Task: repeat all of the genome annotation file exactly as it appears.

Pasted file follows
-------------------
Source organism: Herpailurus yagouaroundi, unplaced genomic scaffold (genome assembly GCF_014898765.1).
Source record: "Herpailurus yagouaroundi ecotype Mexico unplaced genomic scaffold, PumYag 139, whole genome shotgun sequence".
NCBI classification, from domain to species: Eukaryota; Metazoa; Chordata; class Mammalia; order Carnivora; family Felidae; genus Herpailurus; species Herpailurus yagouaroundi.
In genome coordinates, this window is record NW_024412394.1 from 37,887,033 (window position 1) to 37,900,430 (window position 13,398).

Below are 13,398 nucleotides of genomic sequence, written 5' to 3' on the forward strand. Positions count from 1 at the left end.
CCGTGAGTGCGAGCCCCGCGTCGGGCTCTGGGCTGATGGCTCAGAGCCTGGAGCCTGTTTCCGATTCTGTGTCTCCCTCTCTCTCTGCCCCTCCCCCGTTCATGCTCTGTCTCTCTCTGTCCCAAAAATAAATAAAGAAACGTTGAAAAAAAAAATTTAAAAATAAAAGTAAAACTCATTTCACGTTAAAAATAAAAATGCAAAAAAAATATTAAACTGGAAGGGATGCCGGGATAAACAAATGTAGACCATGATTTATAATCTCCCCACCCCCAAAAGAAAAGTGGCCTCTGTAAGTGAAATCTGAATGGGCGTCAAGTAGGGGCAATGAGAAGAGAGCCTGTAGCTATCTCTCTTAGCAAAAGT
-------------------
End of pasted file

Source organism: Herpailurus yagouaroundi, unplaced genomic scaffold (genome assembly GCF_014898765.1).
Source record: "Herpailurus yagouaroundi ecotype Mexico unplaced genomic scaffold, PumYag 139, whole genome shotgun sequence".
NCBI classification, from domain to species: Eukaryota; Metazoa; Chordata; class Mammalia; order Carnivora; family Felidae; genus Herpailurus; species Herpailurus yagouaroundi.
In genome coordinates, this window is record NW_024412394.1 from 37,887,033 (window position 1) to 37,900,430 (window position 13,398).

Below are 13,398 nucleotides of genomic sequence, written 5' to 3' on the forward strand. Positions count from 1 at the left end.
CCGTGAGTGCGAGCCCCGCGTCGGGCTCTGGGCTGATGGCTCAGAGCCTGGAGCCTGTTTCCGATTCTGTGTCTCCCTCTCTCTCTGCCCCTCCCCCGTTCATGCTCTGTCTCTCTCTGTCCCAAAAATAAATAAAGAAACGTTGAAAAAAAAAATTTAAAAATAAAAGTAAAACTCATTTCACGTTAAAAATAAAAATGCAAAAAAAATATTAAACTGGAAGGGATGCCGGGATAAACAAATGTAGACCATGATTTATAATCTCCCCACCCCCAAAAGAAAAGTGGCCTCTGTAAGTGAAATCTGAATGGGCGTCAAGTAGGGGCAATGAGAAGAGAGCCTGTAGCTATCTCTCTTAGCAAAAGT